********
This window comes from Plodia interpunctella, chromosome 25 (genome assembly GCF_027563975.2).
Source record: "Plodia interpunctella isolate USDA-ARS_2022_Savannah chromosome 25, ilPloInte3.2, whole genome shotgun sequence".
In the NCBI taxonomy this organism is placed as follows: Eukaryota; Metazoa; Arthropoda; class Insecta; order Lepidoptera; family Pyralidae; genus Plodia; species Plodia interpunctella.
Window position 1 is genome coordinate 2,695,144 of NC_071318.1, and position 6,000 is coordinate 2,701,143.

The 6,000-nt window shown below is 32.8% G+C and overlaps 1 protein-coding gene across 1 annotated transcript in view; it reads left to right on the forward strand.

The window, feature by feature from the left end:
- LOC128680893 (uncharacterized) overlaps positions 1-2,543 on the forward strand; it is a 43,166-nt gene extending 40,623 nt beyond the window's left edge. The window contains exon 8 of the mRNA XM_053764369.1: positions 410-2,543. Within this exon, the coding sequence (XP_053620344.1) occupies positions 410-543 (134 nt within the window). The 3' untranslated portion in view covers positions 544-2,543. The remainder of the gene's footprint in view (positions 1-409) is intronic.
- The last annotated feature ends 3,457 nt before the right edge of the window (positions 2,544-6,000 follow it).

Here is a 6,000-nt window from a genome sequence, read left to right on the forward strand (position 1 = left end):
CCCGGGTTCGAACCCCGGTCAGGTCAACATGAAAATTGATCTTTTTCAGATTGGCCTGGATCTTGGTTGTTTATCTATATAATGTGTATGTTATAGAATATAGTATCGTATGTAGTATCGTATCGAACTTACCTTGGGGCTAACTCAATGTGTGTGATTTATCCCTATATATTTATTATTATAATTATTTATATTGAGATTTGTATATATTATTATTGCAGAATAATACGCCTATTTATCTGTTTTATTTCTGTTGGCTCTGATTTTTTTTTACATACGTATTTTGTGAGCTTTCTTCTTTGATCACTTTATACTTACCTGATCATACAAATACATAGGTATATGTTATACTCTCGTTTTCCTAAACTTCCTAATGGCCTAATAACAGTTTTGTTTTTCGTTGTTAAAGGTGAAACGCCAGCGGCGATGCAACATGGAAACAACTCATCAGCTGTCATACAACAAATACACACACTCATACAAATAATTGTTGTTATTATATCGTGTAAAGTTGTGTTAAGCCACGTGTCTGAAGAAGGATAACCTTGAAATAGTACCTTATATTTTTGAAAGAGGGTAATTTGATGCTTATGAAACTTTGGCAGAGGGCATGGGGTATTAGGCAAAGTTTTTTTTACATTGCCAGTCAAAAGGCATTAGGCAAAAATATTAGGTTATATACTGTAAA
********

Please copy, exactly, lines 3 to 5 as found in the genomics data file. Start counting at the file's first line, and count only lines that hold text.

In the NCBI taxonomy this organism is placed as follows: Eukaryota; Metazoa; Arthropoda; class Insecta; order Lepidoptera; family Pyralidae; genus Plodia; species Plodia interpunctella.
Window position 1 is genome coordinate 2,695,144 of NC_071318.1, and position 6,000 is coordinate 2,701,143.

The 6,000-nt window shown below is 32.8% G+C and overlaps 1 protein-coding gene across 1 annotated transcript in view; it reads left to right on the forward strand.